Ardbeg unveils limited edition inspired by Committee Corryvreckan release

Ardbeg unveils limited edition inspired by Committee Corryvreckan release

Ardbeg has used three French oak casks left over from the original Corryvreckan, bottled in 2008 as its first Ardbeg Committee exclusive, to create a new limited-edition single malt

News | 05 Jun 2024 | By Bethany Brown

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On Islay, an island literally lined with world-famous distilleries, Ardbeg is one of the most coveted. Its annual Ardbeg Day is not just a day in the Islay Festival programme and the culmination of the week’s whisky-related festivities, but a highlight of many an Islay whisky fan’s calendar.

 

The strength of climactic feeling in this celebration can be partly attributed to Ardbeg’s fiercely loyal following. Its members club the Ardbeg Committee — which will mark its 25th anniversary in 2025 — was one of the first whisky clubs of its kind, offering special bottlings and other perks to members. It now has more than 220,000 members around the world, with local chapters hosting their own meet-ups. Ardbeg Day is an opportunity for one and all to come together and celebrate the Ardbeggian spirit.

 

Jackie Thomson, Ardbeg visitor centre manager and chairman of the Ardbeg Committee, feels there is a the symbiotic relationship between the committee and the distillery's Fèis Ìle celebrations. “We have been dressing up for 20 years, but with the advent of Ardbeg Day in 2012 and people across the world interpreting it differently, we want people to feel very connected and do something that is real and true.”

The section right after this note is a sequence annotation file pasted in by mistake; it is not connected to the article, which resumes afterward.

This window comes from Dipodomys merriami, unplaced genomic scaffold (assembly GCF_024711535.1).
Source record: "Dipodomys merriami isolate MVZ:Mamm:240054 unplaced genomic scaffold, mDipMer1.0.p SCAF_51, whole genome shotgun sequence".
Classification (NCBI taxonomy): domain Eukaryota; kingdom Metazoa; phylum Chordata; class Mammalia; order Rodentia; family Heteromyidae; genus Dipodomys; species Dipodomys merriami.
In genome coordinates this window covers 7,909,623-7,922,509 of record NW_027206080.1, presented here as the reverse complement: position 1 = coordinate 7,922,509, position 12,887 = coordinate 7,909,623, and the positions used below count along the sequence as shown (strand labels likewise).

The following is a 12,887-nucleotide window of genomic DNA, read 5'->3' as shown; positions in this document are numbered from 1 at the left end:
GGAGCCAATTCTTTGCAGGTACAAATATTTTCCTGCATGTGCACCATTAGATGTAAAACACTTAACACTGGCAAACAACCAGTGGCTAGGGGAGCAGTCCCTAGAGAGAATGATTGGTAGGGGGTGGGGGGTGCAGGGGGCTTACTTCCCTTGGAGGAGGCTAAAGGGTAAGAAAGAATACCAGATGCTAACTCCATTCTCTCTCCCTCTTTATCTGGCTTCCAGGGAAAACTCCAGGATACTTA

Ardbeg Spectacular

This year’s Fèis Ìle release felt like a thoroughly ‘Ardbeg’ choice of theme: Spectacular, framed around dazzling circus acts and the ‘balance’ required in acrobatic performance. Its most notable feature was that it was the first-ever Ardbeg release to feature port casks in its maturation. The final blend was 40 per cent ex-bourbon and 60 per cent ex-port, with distillery manager Colin Gordon noting that balance was key in the use of these famously sweet and punchy wine casks. “The distillery character is absolutely there,” he says. “We want to make sure we get the influence of the port cask but that it doesn’t overpower the dram.”

 

In its novel maturation, Ardbeg Spectacular continues experimentations in process started through the distillery’s Committee-exclusive releases: Ardcore (2022) included heavily roasted malt in the mash bill; Fermutation (also 2022) was distilled from wash that underwent a three-week fermentation; and Heavy Vapours (2023) saw the distillery’s purifiers disconnected during distillation.

 

The ‘circus’ theme of Spectacular also provided ample inspiration for the organisation of this year’s Ardbeg Day, with many a ringleader- or clown-inspired costume to be seen alongside tutus, striped tights and trousers, and brightly coloured wigs. Hula-hooping entertainers circulated through the crowds, and the star attraction was a huge striped helter-skelter erected in the courtyard.

 

“From the DNA of that bottling, we bring it to life in a very different way,” Thomson says. “A newbie coming in the door who does not know much about Ardbeg will feel the personality of the distillery, and for people coming for the 20th or 30th or even the 80th time, [there is] that element of seeing something that they have not seen before and being with people, with their tribe.”